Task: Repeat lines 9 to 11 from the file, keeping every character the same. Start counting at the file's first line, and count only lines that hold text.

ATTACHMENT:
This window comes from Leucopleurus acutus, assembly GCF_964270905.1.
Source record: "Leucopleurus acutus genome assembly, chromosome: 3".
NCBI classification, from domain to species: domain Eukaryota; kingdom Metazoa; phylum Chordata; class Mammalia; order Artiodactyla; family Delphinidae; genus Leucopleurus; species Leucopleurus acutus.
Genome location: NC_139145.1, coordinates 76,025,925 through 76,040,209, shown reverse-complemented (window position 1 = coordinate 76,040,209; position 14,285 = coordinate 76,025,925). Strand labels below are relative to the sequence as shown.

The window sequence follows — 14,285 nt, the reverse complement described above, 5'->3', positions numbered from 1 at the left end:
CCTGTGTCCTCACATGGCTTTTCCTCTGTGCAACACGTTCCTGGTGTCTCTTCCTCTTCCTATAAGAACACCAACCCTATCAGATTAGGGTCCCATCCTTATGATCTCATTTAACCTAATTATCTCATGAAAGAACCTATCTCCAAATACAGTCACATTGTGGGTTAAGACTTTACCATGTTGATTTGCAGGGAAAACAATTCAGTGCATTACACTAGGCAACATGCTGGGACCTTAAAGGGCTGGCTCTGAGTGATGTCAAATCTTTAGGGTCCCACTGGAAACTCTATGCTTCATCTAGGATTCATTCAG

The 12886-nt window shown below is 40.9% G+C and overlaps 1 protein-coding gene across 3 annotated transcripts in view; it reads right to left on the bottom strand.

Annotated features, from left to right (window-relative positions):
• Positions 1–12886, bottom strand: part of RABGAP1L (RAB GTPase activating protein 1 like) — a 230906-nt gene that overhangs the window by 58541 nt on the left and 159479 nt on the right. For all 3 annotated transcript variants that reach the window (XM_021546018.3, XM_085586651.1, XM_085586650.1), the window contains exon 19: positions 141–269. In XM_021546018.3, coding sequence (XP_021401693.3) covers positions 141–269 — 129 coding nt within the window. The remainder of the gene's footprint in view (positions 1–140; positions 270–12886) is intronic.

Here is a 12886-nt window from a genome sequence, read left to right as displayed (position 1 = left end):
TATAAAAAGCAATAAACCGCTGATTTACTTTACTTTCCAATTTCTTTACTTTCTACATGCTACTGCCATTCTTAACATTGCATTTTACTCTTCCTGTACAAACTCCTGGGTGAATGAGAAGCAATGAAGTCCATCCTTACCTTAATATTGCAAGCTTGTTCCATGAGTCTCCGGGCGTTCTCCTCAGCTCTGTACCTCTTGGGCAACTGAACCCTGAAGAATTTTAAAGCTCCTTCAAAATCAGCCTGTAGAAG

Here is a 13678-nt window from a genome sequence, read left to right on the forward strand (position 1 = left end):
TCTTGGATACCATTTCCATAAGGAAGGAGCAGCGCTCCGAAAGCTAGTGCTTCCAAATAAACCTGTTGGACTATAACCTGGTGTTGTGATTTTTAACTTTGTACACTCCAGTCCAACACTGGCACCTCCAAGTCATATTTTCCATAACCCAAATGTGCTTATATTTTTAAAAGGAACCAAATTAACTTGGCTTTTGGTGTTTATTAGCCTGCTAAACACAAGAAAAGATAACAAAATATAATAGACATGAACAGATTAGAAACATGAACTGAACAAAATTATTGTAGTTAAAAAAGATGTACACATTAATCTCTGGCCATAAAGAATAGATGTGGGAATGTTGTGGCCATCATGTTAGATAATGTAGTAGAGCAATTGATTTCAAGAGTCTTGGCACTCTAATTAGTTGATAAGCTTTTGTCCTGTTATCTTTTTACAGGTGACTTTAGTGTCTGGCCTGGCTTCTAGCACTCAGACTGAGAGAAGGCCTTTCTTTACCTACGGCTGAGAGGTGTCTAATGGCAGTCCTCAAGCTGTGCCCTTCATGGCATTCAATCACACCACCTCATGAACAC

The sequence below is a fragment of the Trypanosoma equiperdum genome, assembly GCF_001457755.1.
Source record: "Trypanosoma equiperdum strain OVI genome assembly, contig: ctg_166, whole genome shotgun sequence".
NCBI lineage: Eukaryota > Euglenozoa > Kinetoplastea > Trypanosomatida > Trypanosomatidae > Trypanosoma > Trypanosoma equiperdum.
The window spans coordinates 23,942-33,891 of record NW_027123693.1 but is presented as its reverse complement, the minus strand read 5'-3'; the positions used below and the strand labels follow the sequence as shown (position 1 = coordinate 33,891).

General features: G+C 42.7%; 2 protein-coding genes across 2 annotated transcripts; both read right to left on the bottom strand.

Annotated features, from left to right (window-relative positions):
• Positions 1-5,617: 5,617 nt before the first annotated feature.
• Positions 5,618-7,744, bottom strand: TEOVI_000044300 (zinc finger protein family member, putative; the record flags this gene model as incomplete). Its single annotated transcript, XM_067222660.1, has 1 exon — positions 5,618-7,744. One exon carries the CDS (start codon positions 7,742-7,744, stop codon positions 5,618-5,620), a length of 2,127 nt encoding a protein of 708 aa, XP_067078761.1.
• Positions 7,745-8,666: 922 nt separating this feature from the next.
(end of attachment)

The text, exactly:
• Positions 1–12886, bottom strand: part of RABGAP1L (RAB GTPase activating protein 1 like) — a 230906-nt gene that overhangs the window by 58541 nt on the left and 159479 nt on the right. For all 3 annotated transcript variants that reach the window (XM_021546018.3, XM_085586651.1, XM_085586650.1), the window contains exon 19: positions 141–269. In XM_021546018.3, coding sequence (XP_021401693.3) covers positions 141–269 — 129 coding nt within the window. The remainder of the gene's footprint in view (positions 1–140; positions 270–12886) is intronic.

Here is a 12886-nt window from a genome sequence, read left to right as displayed (position 1 = left end):
TATAAAAAGCAATAAACCGCTGATTTACTTTACTTTCCAATTTCTTTACTTTCTACATGCTACTGCCATTCTTAACATTGCATTTTACTCTTCCTGTACAAACTCCTGGGTGAATGAGAAGCAATGAAGTCCATCCTTACCTTAATATTGCAAGCTTGTTCCATGAGTCTCCGGGCGTTCTCCTCAGCTCTGTACCTCTTGGGCAACTGAACCCTGAAGAATTTTAAAGCTCCTTCAAAATCAGCCTGTAGAAG